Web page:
Diet supplement such as antioxidants, chicory root and essential fatty acids resulted (in research) cats living longer and healthier than un-supplemented cats. Most pet food manufacturers provide supplemented diets for senior cats. They may be useful in delaying the onset of CD.

However, changes to an elderly cat’s environment should be resisted at a fundamental level because it will cause stress and disorientation. Changes to the environment should be to make it easier and more exciting within the existing framework.

Off-label drugs

To the best of my knowledge there are no drugs licensed for cats with senility. Off-label drugs are sometimes prescribed by veterinarians including selegiline, propentofylline and nicergoline. These drugs are available in the UK. I don’t know about the USA. However, the American Association of Feline Practitioners supports the use of selegiline. Sometimes diazepam is used as is amitriptyline and buspirone.

Nighttime howling

To reduce night-time howling (mentioned above in the table) an idea is to provide a relatively small and secure area for your senior cat. Perhaps the bedroom where the cat caregiver sleeps or the kitchen. Replace the cat’s bed in a warm spot and make it very comfortable and warm. Feed your cat four meals a day and the last meal just before bedtime. Place your cat in their bed and then leave her and don’t respond to yowling. The idea is that responding to yowling encourages yowling. Personally, I would allow my cat to sleep on my bed with me for both reassurance and warmth. It can reduce night-time yowling as well.

Other tips to improve the life of your scene are:

  • Discuss the issues with your veterinarian if you feel up to it! You can work out a plan including health checkups;
  • Provide two litter trays in locations convenient for your cat;
  • Use nonslip rugs on slippery floors;
  • Feed more frequently but smaller amounts, for example 4 times a day;
  • Trim the claws to avoid them penetrating the paw pad;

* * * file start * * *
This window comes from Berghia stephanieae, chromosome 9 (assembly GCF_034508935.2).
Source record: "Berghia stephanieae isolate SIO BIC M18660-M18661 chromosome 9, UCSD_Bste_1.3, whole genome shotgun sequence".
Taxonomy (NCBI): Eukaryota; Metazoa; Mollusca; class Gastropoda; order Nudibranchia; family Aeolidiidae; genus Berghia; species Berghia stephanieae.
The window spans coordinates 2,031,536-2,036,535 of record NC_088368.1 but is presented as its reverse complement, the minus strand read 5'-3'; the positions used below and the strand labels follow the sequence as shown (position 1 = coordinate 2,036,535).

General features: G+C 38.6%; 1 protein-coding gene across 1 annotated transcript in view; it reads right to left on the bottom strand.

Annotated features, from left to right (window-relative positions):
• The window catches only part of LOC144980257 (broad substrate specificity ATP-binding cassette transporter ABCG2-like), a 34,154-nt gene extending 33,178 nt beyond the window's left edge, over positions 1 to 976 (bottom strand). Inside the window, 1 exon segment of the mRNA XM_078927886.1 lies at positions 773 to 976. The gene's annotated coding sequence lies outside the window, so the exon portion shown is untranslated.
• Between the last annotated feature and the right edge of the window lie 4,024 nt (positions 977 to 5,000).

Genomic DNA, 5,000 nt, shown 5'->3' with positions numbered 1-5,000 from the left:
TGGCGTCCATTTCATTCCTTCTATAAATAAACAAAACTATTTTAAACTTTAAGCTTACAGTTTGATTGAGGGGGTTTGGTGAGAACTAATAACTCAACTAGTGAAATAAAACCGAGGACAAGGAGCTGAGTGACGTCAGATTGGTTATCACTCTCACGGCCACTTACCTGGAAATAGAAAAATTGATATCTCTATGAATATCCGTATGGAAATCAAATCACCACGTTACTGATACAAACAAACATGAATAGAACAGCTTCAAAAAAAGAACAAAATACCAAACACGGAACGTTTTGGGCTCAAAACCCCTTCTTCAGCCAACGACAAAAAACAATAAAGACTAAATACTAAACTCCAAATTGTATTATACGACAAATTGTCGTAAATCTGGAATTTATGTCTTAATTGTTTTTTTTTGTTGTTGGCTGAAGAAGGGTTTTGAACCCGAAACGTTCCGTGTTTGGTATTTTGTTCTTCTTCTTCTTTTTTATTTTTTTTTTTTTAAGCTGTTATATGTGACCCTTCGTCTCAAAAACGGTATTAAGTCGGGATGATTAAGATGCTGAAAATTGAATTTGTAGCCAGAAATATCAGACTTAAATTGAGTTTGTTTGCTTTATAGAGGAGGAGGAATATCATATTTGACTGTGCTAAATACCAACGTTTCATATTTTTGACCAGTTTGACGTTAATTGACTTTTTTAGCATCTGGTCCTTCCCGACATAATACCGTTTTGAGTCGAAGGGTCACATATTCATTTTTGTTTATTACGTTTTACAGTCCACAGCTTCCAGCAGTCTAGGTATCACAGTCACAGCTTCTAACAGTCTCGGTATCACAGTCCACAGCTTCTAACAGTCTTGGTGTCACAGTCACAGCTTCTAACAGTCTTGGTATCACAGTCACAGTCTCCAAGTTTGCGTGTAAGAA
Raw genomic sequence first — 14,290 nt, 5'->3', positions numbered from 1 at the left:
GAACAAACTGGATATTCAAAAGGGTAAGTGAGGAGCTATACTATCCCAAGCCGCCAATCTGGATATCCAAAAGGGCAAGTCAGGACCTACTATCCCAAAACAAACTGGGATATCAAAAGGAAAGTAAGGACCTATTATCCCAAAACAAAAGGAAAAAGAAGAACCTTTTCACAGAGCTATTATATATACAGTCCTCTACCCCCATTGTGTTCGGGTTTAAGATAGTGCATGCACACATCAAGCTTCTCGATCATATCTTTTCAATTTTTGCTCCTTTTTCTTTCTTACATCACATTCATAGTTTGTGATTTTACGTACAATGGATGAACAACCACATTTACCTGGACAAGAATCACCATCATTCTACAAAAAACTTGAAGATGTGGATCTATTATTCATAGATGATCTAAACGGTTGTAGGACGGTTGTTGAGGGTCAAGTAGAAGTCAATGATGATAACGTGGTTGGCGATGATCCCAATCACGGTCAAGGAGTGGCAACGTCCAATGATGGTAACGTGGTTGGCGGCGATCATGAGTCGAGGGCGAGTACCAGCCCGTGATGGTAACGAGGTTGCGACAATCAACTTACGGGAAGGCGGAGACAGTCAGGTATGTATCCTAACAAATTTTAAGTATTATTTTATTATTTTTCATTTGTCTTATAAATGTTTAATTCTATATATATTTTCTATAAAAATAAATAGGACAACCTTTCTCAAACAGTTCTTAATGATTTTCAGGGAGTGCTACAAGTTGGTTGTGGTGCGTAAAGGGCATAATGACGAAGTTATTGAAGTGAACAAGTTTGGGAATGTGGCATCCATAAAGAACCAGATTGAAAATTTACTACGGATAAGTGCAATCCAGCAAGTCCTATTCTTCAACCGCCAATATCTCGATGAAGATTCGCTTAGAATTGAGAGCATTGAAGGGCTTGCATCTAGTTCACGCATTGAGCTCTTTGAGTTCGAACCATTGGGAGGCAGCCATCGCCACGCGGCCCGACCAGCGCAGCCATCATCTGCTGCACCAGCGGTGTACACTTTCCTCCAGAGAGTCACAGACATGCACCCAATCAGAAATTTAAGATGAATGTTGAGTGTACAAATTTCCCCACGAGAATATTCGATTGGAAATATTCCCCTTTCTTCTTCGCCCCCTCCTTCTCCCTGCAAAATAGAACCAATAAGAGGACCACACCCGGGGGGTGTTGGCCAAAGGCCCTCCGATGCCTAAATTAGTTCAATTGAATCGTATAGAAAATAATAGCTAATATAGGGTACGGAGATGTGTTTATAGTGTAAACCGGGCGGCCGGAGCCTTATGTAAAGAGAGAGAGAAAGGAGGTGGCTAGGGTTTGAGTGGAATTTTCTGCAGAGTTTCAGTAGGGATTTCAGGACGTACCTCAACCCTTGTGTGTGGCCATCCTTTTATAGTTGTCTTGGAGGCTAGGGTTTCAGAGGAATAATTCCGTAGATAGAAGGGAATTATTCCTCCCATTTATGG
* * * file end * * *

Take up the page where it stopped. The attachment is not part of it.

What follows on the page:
• Provide at least two beds in accessible locations within fleece bedding;
  • Play and try and stimulate your cat for a few minutes at least two times per day;
  • You might consider getting another cat but this is considered to be a bad idea for a senior cat with possible dementia;
  • Stick to routines and rhythms to reassure your cat;
  • If you go on holiday it’s best that you have a cat sitter because going to a boarding cattery can be stressful especially for senior cat with dementia causing confusion;
  • On warm days you can both sit outside and allow him or her to enjoy the warmth and the outdoors.

Early post (2009) on how to look after an old cat – there will be an overlap with the above

Well, some people think that there are things we can do and I’ll list them. But they all really simply translate to being aware of our cat’s health and diminishing abilities and accepting that old age brings change. One of those changes is the coat. And another is being less active, which can mean a tendency to put on weight. But (and this is my personal viewpoint) we should not try and “shoe horn” an older cat into a young cat’s body. We change shape as we get older and so should a cat. It is natural.

Sometimes I feel that we tend to treat cats as robots and think of them as all the same. That said, being overweight is to be resisted. These are the conventional thoughts on how to look after an old cat:

  • Regular vet visits and blood work are recommended. This can pick up health problems early. Trouble is money doesn’t grow on trees especially at this particular time.
  • Be aware of our cats gradual change by making mental comparisons to the way it was.
  • Buy senior cat food. I am personally a bit skeptical about the benefits of senior cat food. It is more a marketing ploy but I am sure there is an intended benefit to the cat as well.
  • As usual always renew her water bowl. Water should be fresh and in a clean bowl.
  • Sometimes certain drugs can help such as glucosamin and chondroitin, which are good for healthy joints; plus non-steroid anti-inflammatories. I would always treat drugs with caution though. Minimize drugs for obvious reasons.
  • Getting older can mean that the cat becomes more nervous and this can mean more aggression that can be misconstrued by us.
  • Old age can bring on cognitive dysfunction syndrome. This is the same for humans e.g. Alzheimer’s. This might lead to symptoms such as disorientation etc. A vet can advise.
  • The coat becomes dryer making grooming (always important) even more important.
  • Play is also always important for mental and physical activity. Regular sessions are best but I realise that in practice finding time can be factor.
  • Maintain an interesting environment.
  • Watch for dental hygiene. My cat has good teeth (lucky) but some are predisposed to bad teeth.
  • Watch for ingrowing claws. These occur in elderly cats because they are less active and their front claws do not wear down. In fact, this problem will occur at least potentially in awful-time indoor cats.
  • Above all love her or him unconditionally and gently. This will keep them relaxed and feeling secure. That, bottom line, is how to look after an old cat.